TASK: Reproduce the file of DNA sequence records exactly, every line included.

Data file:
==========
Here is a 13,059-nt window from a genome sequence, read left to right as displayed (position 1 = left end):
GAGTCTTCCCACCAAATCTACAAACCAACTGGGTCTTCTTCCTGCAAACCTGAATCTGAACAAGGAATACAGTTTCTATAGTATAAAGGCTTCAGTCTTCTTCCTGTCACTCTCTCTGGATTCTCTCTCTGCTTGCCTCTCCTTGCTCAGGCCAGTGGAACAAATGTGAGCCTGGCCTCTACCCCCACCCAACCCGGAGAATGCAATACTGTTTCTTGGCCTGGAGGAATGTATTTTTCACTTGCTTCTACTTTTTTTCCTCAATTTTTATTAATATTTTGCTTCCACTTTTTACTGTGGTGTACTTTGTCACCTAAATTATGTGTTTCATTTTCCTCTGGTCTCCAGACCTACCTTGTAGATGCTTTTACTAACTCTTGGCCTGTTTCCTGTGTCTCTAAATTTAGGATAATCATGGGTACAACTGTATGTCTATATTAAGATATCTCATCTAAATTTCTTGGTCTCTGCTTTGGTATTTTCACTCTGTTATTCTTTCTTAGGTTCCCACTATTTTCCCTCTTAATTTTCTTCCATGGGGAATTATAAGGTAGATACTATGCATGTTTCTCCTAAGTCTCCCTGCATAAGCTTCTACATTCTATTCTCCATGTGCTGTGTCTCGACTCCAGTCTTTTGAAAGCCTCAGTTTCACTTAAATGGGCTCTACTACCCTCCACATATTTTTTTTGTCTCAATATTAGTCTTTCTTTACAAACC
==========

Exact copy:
Here is a 13,059-nt window from a genome sequence, read left to right as displayed (position 1 = left end):
GAGTCTTCCCACCAAATCTACAAACCAACTGGGTCTTCTTCCTGCAAACCTGAATCTGAACAAGGAATACAGTTTCTATAGTATAAAGGCTTCAGTCTTCTTCCTGTCACTCTCTCTGGATTCTCTCTCTGCTTGCCTCTCCTTGCTCAGGCCAGTGGAACAAATGTGAGCCTGGCCTCTACCCCCACCCAACCCGGAGAATGCAATACTGTTTCTTGGCCTGGAGGAATGTATTTTTCACTTGCTTCTACTTTTTTTCCTCAATTTTTATTAATATTTTGCTTCCACTTTTTACTGTGGTGTACTTTGTCACCTAAATTATGTGTTTCATTTTCCTCTGGTCTCCAGACCTACCTTGTAGATGCTTTTACTAACTCTTGGCCTGTTTCCTGTGTCTCTAAATTTAGGATAATCATGGGTACAACTGTATGTCTATATTAAGATATCTCATCTAAATTTCTTGGTCTCTGCTTTGGTATTTTCACTCTGTTATTCTTTCTTAGGTTCCCACTATTTTCCCTCTTAATTTTCTTCCATGGGGAATTATAAGGTAGATACTATGCATGTTTCTCCTAAGTCTCCCTGCATAAGCTTCTACATTCTATTCTCCATGTGCTGTGTCTCGACTCCAGTCTTTTGAAAGCCTCAGTTTCACTTAAATGGGCTCTACTACCCTCCACATATTTTTTTTGTCTCAATATTAGTCTTTCTTTACAAACC